"దేశ భాషలందు తెలుగు లెస్స" - తుళువ రాజు శ్రీకృష్ణదేవరాయ
"dESa bhAshalaMdu telugu lessa" - tuLuva rAju SrI kRshNadEvarAya
Telugu is the sweetest among all languages of the Land - Great Tuluva Emperor Sri Krishnadeva Raya, 16th Century

తెలుగు మాట...తేనె ఊట
TELUGU...a language sweeter than honey

మంచిని పంచుదాము వడపోసిన తేనీటి రూపం లో
తేనెకన్న మంచిదని తెలుగును చాటుదాము వేనోల్ల
ఇదే నా ఆకాంక్ష, అందరి నుంచి కోరుకునె చిరు మాట

"TELUGU - Italian of the East" - Niccolo Da Conti, 15th Century


"సుందర తెలుంగిళ్ పాటిసైతు" - శ్రీ సుబ్రహ్మణ్య భారతి
"suMdara teluMgiL paaTisaitu" - SrI subrahmaNya bhArati
Let us sing in Sweet Telugu - Tamil poet Sri Subrahmanya Bharati, 20th Century

Saturday, September 30, 2006

(Warangal) బతుకమ్మ : Festival of Mother Goddess

Gollapudi Srinivasa Rao

Songs sung by women during the Bathukamma festival are essentially an appeal to goddess Gauri to come back to the earth

TELANGANA SPECIAL: Women taking part in the Bathukamma festivities in Warangal on Friday

WARANGAL: As the clock ticks away heralding the sunset, the lanes and bylanes of Hanamkonda, Kazipet and Warangal brighten up. Women - young and old - in their best attire head to the nearby temples or street corners to celebrate Bathukamma.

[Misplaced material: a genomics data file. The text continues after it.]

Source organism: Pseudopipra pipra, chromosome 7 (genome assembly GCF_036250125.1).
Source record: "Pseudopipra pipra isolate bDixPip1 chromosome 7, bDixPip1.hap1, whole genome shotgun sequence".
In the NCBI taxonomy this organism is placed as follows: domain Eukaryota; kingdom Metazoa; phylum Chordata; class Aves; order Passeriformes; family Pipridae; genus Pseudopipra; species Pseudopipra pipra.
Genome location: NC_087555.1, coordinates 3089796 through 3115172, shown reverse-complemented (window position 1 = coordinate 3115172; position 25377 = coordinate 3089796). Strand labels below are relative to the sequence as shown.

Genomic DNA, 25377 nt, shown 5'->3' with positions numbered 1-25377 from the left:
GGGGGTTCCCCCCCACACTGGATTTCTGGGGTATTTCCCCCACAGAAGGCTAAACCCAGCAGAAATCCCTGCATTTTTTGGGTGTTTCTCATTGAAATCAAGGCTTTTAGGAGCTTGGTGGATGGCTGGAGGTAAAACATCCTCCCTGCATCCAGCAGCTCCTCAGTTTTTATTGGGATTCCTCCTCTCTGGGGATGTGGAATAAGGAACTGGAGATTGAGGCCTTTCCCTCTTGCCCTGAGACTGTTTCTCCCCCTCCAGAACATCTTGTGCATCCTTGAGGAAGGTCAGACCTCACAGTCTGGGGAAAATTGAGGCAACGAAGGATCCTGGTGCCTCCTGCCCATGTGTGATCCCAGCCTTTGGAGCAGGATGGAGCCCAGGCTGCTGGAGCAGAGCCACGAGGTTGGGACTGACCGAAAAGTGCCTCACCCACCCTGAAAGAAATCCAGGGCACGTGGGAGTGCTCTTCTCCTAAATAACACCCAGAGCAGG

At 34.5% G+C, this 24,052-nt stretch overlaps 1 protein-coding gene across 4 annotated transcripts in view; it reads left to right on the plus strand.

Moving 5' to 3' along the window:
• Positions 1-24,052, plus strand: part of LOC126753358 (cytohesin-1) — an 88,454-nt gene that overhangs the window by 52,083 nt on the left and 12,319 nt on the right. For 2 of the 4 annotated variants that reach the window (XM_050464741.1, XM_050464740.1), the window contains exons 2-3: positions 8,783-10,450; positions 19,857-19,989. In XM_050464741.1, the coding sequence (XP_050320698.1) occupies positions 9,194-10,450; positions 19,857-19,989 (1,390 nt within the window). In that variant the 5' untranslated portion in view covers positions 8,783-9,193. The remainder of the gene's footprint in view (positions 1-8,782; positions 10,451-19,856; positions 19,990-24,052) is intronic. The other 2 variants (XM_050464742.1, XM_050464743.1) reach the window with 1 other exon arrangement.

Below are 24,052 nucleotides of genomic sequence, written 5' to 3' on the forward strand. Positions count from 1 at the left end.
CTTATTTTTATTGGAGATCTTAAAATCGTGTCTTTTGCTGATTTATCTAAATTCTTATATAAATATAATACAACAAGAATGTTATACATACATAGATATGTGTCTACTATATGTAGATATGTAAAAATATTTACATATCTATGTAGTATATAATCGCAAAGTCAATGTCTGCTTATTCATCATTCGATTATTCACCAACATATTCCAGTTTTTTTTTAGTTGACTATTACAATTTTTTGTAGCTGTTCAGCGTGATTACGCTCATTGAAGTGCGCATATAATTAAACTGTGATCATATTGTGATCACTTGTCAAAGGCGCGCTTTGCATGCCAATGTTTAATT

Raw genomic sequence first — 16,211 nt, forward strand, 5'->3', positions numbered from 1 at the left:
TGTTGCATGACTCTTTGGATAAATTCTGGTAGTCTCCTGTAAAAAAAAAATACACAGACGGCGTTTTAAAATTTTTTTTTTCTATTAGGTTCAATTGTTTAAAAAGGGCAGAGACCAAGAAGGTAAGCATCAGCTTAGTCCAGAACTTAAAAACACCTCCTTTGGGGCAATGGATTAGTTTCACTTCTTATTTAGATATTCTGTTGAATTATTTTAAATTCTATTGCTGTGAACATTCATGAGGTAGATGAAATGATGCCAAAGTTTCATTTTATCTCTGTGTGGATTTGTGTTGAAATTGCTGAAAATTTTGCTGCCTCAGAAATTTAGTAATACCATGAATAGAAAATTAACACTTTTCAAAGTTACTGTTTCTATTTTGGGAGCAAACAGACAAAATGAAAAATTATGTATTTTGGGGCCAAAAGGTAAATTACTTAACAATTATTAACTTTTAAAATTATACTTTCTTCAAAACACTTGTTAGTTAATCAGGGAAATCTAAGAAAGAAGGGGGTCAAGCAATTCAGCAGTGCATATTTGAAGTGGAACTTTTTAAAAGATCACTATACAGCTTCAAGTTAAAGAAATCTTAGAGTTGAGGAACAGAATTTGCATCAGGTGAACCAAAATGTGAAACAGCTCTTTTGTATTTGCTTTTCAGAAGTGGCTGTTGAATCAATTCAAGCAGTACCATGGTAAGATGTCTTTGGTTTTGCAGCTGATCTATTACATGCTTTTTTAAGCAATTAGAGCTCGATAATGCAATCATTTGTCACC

Women and children carry plates arranged with flowers of different colours and species in a cone shape. They vie with one another in arranging the flowers as high as possible. Though the evening rituals last for an hour, the women wake up early and prompt their children to collect as many flowers as possible from the neighbourhood. All the flowers available during the season - cassia (thangedu), Luffa (Beera), celosia (gunugu), nelumbo (thamara), cucurbita (gummadi), marigold (banthi), crossandra (kanakambaram), ixora (ramabhanam), hibiscus (nithya malli) and so on are collected and splendidly arranged in an enticing fashion. They are named `Gauri' and adored as a goddess.

Folk tunes

Women mostly gather at the Thousand Pillar temple, Bhadrakali temple, Padmakshi temple in Hanamkonda and some of them look for spacious street corners in their respective localities. They form a circle and place their flowers in the middle. They go round clapping and dancing rhythmically. All songs carry the essence - `long live mother' - urging the goddess to take birth. These moments last for nine days during the Durga Navaratri celebrations preceding Dasara.

Legend has it that king Daksha performed a `yagna' and invited all but his youngest daughter, Gauri, who married Lord Siva against his will. However, Gauri turns up at the place and is insulted along with her husband. Gauri then kills herself. Wishing to bring her back to life, women present there make an image with turmeric paste and worship her urging her to come back to life.

Courtesy: The Hindu


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